Five things you must do before your exam

The words ‘Have I done enough?’ are probably going through your mind a lot this exam season. Whilst you can’t know exactly what’s going to be on the exam (we can dream) there is a lot you can do to make sure you have the best chance of getting those grades.

Here’s a list of five things you should definitely have done by the time you walk into your exam.

Five things you must do before your exam

1) Practice on lots of past papers

This one’s a no-brainer but the best way to improve your exam technique is to do as many past papers as you can get your hands on. Past papers help you get into the exam-taking zone and really familiarise yourself with the kinds of questions you’ll have to answer in the real thing. Another top tip is to start with some of the older past papers (as long as they’re still relevant) and work towards the more modern papers as you get closer to your exam. This will ensure you cover a range of topics and help you recognise patterns in the exams.

2) Cover every area of your syllabus

syllabus image

Playing Russian roulette with what you revise is a dangerous game! There’s most likely going to be something on the exam that you haven’t revised enough or at all, so try to understand as many of the topics in your syllabus as possible. If you understand the topics you may be able to figure out the question in the exam, even if you haven’t got a clue at first glance. You can also use your past papers as a guide to the kind of questions you might be asked, so make a note of anything you have difficulty with and try to answer more questions around that topic.

3) Practice with a timer

timer clearing

When it comes to essay and longer-style exam questions, working with a timer (or just the stopwatch on your phone) allows you to see how long you’re spending on questions and where you might need to speed up. We’ve all been there in an exam where you get to a longer question and start rambling or get a question you know really well and start putting everything you know down on the page – having a timer handy when you’re practising will help you control this.

A timer also allows you to practice under exam conditions, and while the pressure of a timed exam can be quite anxiety-inducing, it’s better to be prepared. Test anxiety is a real thing and being well prepared is the best way to defend against becoming too stressed.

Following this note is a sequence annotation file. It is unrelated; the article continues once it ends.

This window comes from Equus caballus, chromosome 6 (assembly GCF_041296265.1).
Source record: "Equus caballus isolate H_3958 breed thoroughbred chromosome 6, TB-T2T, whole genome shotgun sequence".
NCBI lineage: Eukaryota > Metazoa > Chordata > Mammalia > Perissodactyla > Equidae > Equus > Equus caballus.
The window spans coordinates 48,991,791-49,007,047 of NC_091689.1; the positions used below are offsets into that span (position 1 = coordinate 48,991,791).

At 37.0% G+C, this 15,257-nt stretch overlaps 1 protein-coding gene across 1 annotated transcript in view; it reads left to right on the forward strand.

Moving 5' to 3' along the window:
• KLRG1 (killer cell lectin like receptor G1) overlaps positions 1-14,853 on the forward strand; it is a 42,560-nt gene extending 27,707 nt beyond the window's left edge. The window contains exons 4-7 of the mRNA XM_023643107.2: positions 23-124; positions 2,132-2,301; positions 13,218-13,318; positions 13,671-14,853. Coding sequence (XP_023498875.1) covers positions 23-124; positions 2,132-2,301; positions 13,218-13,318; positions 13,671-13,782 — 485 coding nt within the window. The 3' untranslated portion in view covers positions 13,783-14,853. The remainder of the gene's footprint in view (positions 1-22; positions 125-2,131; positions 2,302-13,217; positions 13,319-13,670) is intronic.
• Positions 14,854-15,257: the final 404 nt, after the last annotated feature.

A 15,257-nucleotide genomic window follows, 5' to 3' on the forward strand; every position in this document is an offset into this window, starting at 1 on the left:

Top tip Look at the entire exam paper before you start! This will help you manage your time and prioritise the questions you should do first.

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4) Use flow charts and diagrams to understand difficult topics


Having trouble remembering the key points? Draw it out. Number the steps. Annotate your drawing. Insert key facts to remember and highlight them. Do whatever it takes to properly understand the topic. Understanding is one of the best ways of remembering.

A study published in the Journal of Cognitive Neuroscience found the more widely knowledgeable we are about a subject, the easier it is to retain and retrieve information. That sounds obvious but it means if you know how the whole human heart works, you’ll be better equipped to answer a question about one small part of it in a Biology test paper, for instance.

5) Avoid lots of carbs

Everyone loves carbs and we’d never take them away from you while you’re revising, but a big, carb-loaded breakfast or lunch before an exam can make you crash. An excess of carbs can make you feel exhausted, and while carb crashes are common they’re absolutely not healthy or necessary. They’re caused by too much sugar, which spikes our blood glucose level, which causes our pancreas to pump out insulin. This leads to that familiar slump.

The problem is bread and pasta are also a type of sugar, which is why morning and early afternoon slumps are so common. A lot of people have toast or cereal for breakfast, which can result in carb crash. You don’t have to give up carbs, it’s just better to eat them later in the day or in moderation.

As for exam days, try eating more complex carbs, which take longer to digest and provide energy over a longer period. This means nuts, fruits, vegetables, beans, wholegrains (cereal, pasta etc.) and oats. Mixing your complex carbs with proteins like beans, chicken, tuna and eggs will also help you avoid a crash as they take longer to digest and allow you to avoid the insulin spike. We've got lots of great brain food recipes if you need some help getting started.

Then when you’ve finished your exam you can have a massive cake to make up for your new health kick! (Not a scientific recommendation, but a personal one).

Good luck with your exams!

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